Washitsu Wozu


I live in a three-generations household with my parents and grandma. My grandma was born (probably) in 1922 during the time when Japan ruled Taiwan. My parents were both born in 1955 in the middle of the martial law period. And I, I was born in 1988 and is the member of the generation right after the termination of the martial law.

When he was little, my dad relocated quite a lot with my family. The last destination and the place he so-called “childhood home” till these days is a Japanese-style-cottage in Chiayi county, a town in west Taiwan. My mom comes from Hualien county in east Taiwan and lived her childhood in a Japanese-style-townhouse that was floored with Tatami mats and designed by her father (The decision of such flooring may come from following the trend of time or being bounded with the habit). After my parents got married and bought their own apartment in Taipei, the capital in north Taiwan, they decided to construct a Japanese-style-room, a Washitsu, in a modern living planning. This room later became my bedroom.

This room, my bedroom, is like a mix of identities of generations— it includes the identity of my grandma, an old lady who is still used to listen to the news channel in Japan; the identity of my parents, a couple who has entertained themselves with only Chinese-Mandarine TV programs and still kind of believes that no other political party can represent the country better than Kuomintang (the Chinese Nationalist Party); and the identity of myself, a blurry one that is timely confused for not being defined by single culture but various of them.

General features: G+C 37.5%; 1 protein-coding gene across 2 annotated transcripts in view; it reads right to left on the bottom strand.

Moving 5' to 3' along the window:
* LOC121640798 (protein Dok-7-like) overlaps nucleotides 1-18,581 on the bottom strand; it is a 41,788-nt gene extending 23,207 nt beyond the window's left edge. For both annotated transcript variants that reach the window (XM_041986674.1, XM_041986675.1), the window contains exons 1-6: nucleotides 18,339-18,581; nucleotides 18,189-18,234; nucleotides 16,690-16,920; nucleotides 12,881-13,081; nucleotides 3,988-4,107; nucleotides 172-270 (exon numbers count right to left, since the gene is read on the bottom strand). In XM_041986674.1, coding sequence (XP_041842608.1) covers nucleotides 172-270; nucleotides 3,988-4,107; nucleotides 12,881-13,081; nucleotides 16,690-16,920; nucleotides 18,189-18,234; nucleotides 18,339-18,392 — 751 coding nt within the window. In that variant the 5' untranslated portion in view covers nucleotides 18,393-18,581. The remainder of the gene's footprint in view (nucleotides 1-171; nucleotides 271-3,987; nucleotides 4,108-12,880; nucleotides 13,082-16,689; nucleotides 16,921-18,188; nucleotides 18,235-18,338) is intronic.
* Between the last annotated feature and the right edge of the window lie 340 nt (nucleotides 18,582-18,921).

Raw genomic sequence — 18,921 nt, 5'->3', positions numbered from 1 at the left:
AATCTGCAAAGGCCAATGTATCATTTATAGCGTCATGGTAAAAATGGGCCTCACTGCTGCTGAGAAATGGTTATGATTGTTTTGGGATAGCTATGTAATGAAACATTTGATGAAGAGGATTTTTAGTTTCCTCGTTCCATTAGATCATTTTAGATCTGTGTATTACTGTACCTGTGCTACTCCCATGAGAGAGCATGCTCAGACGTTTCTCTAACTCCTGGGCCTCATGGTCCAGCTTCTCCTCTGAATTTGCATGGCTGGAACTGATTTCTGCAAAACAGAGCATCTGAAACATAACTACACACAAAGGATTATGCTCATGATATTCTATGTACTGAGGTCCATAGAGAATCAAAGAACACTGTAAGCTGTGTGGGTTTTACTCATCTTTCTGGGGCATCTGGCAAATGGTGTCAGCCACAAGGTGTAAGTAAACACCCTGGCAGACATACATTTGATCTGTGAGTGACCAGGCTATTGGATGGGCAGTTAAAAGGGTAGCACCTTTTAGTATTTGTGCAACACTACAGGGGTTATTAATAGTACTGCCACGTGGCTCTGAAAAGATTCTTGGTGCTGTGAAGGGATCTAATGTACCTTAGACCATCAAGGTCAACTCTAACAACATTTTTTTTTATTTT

I wish to reproduce the sight of that room and all those lostness and oddness about it in my memory. The stage itself is a story about a three-generations-household in current Taiwan and how its member’s identity collides, affects, and changes each other’s. The audience would have to choose from a set of props— a letter, a tape, and a headset, or a photo —before entering the room. Each prop is a lead or a leftover piece to a story path, urging the audience to “treasure-hunt” another story-related object such as a letter being hidden under the floor, or a hanging cloth. These objects and story paths are the symbols of those ongoing questions in every Taiwanese family: “Who is a Taiwanese? Who composes a Taiwanese family? Would the definition of self-identity remain in a certain situations or it will keep changing through time?”